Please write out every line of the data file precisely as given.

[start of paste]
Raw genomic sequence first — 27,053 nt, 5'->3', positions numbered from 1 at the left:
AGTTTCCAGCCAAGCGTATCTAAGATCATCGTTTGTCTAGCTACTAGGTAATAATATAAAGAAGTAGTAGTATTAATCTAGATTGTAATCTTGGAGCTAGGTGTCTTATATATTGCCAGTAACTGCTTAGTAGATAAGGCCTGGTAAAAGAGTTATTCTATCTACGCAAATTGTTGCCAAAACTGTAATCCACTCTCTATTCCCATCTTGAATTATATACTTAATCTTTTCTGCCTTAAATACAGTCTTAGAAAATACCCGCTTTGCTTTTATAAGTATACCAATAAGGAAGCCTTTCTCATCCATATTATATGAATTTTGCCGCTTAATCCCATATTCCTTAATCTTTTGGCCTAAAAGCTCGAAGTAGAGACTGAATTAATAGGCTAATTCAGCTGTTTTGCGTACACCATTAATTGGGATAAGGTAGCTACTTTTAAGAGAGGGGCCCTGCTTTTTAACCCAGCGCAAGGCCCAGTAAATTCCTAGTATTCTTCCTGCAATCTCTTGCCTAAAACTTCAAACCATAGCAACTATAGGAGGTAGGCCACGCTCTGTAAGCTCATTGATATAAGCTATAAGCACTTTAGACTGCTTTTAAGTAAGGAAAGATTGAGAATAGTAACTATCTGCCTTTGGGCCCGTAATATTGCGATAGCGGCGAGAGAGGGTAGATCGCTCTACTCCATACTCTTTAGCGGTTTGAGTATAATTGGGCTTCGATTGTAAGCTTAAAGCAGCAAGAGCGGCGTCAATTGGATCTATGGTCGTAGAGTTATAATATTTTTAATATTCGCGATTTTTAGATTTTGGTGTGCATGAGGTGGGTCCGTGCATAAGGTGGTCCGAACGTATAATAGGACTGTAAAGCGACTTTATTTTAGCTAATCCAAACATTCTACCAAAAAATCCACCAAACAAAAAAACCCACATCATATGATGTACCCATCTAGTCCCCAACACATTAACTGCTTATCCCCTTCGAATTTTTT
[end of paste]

Raw genomic sequence first — 27,053 nt, 5'->3', positions numbered from 1 at the left:
AGTTTCCAGCCAAGCGTATCTAAGATCATCGTTTGTCTAGCTACTAGGTAATAATATAAAGAAGTAGTAGTATTAATCTAGATTGTAATCTTGGAGCTAGGTGTCTTATATATTGCCAGTAACTGCTTAGTAGATAAGGCCTGGTAAAAGAGTTATTCTATCTACGCAAATTGTTGCCAAAACTGTAATCCACTCTCTATTCCCATCTTGAATTATATACTTAATCTTTTCTGCCTTAAATACAGTCTTAGAAAATACCCGCTTTGCTTTTATAAGTATACCAATAAGGAAGCCTTTCTCATCCATATTATATGAATTTTGCCGCTTAATCCCATATTCCTTAATCTTTTGGCCTAAAAGCTCGAAGTAGAGACTGAATTAATAGGCTAATTCAGCTGTTTTGCGTACACCATTAATTGGGATAAGGTAGCTACTTTTAAGAGAGGGGCCCTGCTTTTTAACCCAGCGCAAGGCCCAGTAAATTCCTAGTATTCTTCCTGCAATCTCTTGCCTAAAACTTCAAACCATAGCAACTATAGGAGGTAGGCCACGCTCTGTAAGCTCATTGATATAAGCTATAAGCACTTTAGACTGCTTTTAAGTAAGGAAAGATTGAGAATAGTAACTATCTGCCTTTGGGCCCGTAATATTGCGATAGCGGCGAGAGAGGGTAGATCGCTCTACTCCATACTCTTTAGCGGTTTGAGTATAATTGGGCTTCGATTGTAAGCTTAAAGCAGCAAGAGCGGCGTCAATTGGATCTATGGTCGTAGAGTTATAATATTTTTAATATTCGCGATTTTTAGATTTTGGTGTGCATGAGGTGGGTCCGTGCATAAGGTGGTCCGAACGTATAATAGGACTGTAAAGCGACTTTATTTTAGCTAATCCAAACATTCTACCAAAAAATCCACCAAACAAAAAAACCCACATCATATGATGTACCCATCTAGTCCCCAACACATTAACTGCTTATCCCCTTCGAATTTTTT